Hi, thanks for this very helpful post! Is it possible to register a domain even if you don’t plan on using it immediately? Basically just ensuring that you get the domain name that you want (if possible). Also, if I’m planning to blog on varying topics what would you recommend to do as far as a name? Do you think it’s imperative that the name coincides with the topic? I only ask because I’ve seen fashion/beauty blogs where their names have nothing to do with fashion or beauty. I’m sooo stuck on the name I can’t move to the next steps! Ugh!
I guess what I’m trying to say is that even though conversions is what you should be focusing on, maybe not so much at the beginning? Because it was very hard for me to make my first conversion, and on top of that my conversion didn’t pay me anything until I had a few more conversions, so it was a long process. Now I am getting a small amount of trickling monthly income, but it took me a long time to get to this point. I’m still far from where I want to be, but when I get an increase in traffic I feel encouraged. I’m sure part of it is because of the industry the blog is in, but other industries may be similar.
Protip: Your post or page title (i.e. what your readers see) does not have to be the same as your permalink (i.e. what appears in the search bar). Your post title should be easy to read by humans, whereas your permalink can be easier to read by computer bots. For example, I titled my page Tools I Use & Recommend but I edited my permalink to simply “tools” which you can see in the address bar at the top of your screen). The shorter permalink can be easier to link to and advantageous for SEO.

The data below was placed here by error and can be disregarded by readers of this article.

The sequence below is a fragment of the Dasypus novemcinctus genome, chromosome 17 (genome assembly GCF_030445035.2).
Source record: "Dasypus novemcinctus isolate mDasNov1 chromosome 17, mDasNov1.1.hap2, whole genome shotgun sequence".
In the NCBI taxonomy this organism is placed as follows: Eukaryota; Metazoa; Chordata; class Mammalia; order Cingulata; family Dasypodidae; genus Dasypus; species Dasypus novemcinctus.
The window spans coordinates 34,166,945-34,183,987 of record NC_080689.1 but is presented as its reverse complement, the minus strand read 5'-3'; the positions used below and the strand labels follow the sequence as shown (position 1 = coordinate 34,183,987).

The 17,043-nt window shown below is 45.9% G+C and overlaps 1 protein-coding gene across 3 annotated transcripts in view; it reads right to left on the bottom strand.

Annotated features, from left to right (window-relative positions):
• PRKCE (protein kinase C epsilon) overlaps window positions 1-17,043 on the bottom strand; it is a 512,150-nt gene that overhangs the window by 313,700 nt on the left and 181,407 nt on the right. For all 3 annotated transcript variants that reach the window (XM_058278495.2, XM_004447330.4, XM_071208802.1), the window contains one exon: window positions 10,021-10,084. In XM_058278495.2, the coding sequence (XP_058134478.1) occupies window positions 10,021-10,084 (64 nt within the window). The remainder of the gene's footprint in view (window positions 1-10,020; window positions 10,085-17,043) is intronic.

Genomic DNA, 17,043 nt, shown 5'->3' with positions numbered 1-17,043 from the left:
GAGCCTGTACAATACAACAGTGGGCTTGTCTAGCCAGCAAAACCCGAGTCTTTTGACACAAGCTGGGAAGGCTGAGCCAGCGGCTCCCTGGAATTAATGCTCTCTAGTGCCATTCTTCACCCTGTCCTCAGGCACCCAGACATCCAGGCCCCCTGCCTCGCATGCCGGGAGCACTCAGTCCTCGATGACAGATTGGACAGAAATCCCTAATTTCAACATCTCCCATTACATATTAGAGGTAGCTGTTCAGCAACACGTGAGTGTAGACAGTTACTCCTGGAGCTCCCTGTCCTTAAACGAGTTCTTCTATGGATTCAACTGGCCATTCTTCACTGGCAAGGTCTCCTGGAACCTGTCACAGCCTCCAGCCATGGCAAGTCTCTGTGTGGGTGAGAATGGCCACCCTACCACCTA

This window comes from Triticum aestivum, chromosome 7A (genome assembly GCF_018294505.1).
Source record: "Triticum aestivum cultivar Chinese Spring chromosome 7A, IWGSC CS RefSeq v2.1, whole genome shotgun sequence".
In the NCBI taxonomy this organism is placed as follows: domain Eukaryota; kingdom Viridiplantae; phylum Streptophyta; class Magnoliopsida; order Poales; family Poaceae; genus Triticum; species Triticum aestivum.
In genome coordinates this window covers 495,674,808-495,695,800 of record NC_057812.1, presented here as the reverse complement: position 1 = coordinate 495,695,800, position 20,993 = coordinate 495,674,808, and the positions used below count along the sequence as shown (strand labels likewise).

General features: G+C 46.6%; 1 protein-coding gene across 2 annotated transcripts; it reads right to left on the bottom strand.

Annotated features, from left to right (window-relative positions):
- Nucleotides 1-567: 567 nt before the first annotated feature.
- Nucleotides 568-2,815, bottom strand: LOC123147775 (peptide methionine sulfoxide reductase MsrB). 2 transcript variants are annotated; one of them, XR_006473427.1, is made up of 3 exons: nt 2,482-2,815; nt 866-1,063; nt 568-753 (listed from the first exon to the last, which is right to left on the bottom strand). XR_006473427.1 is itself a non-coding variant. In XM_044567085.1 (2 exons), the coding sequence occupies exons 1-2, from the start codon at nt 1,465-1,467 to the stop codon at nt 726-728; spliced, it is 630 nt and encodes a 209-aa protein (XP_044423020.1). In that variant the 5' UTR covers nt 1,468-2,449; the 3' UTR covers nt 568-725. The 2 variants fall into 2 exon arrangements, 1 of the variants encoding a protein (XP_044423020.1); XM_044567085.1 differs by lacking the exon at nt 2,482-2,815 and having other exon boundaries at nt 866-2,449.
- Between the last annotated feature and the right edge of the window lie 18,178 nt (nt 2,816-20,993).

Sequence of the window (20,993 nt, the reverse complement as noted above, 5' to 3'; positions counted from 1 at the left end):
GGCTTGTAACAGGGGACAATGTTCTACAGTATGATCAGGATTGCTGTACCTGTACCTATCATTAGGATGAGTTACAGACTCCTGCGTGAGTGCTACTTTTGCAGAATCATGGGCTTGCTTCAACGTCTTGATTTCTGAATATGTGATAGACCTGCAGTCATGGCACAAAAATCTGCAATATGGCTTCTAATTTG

Ruth’s ebook is hands down the best blogging ebook I’ve ever read. I cannot recommend it highly enough and will be telling every new and seasoned blogger I know to get a copy!   This ebook is comprehensive, but not overwhelming, and packed with amazing information. And I don’t say that lightly.  You see, by implementing the Pinterest strategies that Ruth suggests in her ebook, I have increased my site traffic by over 500,000 unique visitors per month. For real. Ruth is brilliant! What more can I say?!
What should you do first? Great question! If you’re feeling stuck on which comes first – the chicken or the egg – the answer is really both.  It may seem like a lot to juggle, but as I explain (Step #3 below), even though you’ll be dipping into all of your buckets each month, some will have a priority focus over others. For instance, if you’re starting out with blogging, in months #1-3 you may have a priority focus on: